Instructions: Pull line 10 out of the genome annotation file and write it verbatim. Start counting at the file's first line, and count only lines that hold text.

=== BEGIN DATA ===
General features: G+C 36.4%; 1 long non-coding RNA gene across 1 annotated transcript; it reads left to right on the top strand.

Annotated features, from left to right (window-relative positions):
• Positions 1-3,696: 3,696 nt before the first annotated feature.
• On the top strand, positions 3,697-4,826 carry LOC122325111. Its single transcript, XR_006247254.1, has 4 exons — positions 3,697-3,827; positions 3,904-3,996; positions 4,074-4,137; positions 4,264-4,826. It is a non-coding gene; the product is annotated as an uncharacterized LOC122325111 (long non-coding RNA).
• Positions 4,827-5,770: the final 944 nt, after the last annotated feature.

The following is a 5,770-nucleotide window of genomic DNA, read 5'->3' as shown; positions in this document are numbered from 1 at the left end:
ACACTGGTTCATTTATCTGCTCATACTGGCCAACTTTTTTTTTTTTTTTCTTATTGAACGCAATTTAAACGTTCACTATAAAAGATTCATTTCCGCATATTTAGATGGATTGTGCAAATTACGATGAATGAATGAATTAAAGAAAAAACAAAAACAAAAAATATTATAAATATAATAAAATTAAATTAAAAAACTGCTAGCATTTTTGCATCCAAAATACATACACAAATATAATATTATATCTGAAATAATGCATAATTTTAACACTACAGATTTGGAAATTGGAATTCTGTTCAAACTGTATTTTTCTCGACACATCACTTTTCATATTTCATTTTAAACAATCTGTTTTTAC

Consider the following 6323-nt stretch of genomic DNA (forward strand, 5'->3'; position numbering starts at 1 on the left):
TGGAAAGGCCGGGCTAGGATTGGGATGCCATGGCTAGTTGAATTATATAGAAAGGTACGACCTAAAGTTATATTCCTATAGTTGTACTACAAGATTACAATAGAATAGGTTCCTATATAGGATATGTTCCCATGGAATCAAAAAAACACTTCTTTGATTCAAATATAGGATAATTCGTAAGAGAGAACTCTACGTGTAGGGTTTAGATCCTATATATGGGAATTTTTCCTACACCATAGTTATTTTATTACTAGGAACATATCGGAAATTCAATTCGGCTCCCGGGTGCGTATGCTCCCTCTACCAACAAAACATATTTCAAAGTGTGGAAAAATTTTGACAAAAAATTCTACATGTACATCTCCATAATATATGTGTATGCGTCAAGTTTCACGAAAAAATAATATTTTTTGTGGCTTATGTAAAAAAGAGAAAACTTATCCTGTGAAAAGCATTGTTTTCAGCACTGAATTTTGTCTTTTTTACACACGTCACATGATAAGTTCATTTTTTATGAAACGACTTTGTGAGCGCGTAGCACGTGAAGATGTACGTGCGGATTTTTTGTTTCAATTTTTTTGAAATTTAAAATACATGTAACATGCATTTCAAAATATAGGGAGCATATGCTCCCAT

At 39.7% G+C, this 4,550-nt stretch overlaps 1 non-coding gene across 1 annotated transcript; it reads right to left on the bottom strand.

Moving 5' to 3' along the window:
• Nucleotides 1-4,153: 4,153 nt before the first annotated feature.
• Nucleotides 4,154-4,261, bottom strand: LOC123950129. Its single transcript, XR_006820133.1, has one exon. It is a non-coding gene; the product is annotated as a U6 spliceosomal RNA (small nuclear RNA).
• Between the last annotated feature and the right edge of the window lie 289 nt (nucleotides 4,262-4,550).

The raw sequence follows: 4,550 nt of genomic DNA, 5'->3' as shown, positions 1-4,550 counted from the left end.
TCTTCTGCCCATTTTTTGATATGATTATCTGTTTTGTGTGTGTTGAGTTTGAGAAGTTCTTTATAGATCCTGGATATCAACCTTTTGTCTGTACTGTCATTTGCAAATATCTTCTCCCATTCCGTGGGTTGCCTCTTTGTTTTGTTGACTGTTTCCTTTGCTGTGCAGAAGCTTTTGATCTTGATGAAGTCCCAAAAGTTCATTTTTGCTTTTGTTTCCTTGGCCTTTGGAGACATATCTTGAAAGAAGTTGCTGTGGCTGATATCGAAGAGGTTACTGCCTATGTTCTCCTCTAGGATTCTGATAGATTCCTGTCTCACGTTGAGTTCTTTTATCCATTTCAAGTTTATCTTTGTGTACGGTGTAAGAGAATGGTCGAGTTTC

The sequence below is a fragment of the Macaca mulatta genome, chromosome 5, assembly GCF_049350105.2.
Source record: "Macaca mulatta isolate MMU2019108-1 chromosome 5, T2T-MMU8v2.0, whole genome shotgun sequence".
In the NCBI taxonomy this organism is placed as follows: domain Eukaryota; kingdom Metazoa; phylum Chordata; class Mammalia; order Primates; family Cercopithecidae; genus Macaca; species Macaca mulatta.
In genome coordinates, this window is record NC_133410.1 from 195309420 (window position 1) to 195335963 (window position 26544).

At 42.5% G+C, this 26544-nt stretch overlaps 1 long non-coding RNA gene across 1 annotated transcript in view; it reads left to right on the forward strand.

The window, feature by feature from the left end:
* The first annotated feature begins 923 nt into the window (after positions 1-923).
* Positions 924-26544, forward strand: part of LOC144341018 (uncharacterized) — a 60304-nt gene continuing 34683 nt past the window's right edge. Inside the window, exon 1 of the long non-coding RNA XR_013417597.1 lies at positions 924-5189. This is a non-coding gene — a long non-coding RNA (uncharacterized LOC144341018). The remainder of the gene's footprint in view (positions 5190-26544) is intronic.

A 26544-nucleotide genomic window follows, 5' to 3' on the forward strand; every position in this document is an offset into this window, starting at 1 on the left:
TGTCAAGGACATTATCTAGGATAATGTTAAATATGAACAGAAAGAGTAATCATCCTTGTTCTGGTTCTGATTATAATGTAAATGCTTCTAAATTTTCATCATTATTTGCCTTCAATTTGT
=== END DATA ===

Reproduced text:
At 39.7% G+C, this 4,550-nt stretch overlaps 1 non-coding gene across 1 annotated transcript; it reads right to left on the bottom strand.